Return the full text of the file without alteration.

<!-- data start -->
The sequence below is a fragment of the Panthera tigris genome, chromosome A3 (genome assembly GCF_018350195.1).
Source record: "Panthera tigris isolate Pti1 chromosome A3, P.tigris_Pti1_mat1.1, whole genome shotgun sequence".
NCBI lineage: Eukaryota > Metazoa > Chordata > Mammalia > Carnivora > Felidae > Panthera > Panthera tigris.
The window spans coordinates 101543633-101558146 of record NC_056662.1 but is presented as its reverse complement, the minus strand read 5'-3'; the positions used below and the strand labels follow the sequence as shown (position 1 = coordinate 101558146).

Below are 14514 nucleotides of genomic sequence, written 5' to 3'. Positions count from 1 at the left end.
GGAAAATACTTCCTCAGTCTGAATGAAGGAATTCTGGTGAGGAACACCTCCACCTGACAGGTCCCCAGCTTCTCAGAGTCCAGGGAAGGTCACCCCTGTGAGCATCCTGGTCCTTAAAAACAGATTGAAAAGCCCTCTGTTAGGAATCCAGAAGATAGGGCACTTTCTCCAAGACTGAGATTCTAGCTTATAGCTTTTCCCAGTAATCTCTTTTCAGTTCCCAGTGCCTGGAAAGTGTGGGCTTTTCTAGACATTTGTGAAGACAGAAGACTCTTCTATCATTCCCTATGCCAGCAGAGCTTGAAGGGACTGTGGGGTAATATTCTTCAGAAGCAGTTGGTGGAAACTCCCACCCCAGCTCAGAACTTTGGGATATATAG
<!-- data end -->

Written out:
The sequence below is a fragment of the Panthera tigris genome, chromosome A3 (genome assembly GCF_018350195.1).
Source record: "Panthera tigris isolate Pti1 chromosome A3, P.tigris_Pti1_mat1.1, whole genome shotgun sequence".
NCBI lineage: Eukaryota > Metazoa > Chordata > Mammalia > Carnivora > Felidae > Panthera > Panthera tigris.
The window spans coordinates 101543633-101558146 of record NC_056662.1 but is presented as its reverse complement, the minus strand read 5'-3'; the positions used below and the strand labels follow the sequence as shown (position 1 = coordinate 101558146).

Below are 14514 nucleotides of genomic sequence, written 5' to 3'. Positions count from 1 at the left end.
GGAAAATACTTCCTCAGTCTGAATGAAGGAATTCTGGTGAGGAACACCTCCACCTGACAGGTCCCCAGCTTCTCAGAGTCCAGGGAAGGTCACCCCTGTGAGCATCCTGGTCCTTAAAAACAGATTGAAAAGCCCTCTGTTAGGAATCCAGAAGATAGGGCACTTTCTCCAAGACTGAGATTCTAGCTTATAGCTTTTCCCAGTAATCTCTTTTCAGTTCCCAGTGCCTGGAAAGTGTGGGCTTTTCTAGACATTTGTGAAGACAGAAGACTCTTCTATCATTCCCTATGCCAGCAGAGCTTGAAGGGACTGTGGGGTAATATTCTTCAGAAGCAGTTGGTGGAAACTCCCACCCCAGCTCAGAACTTTGGGATATATAG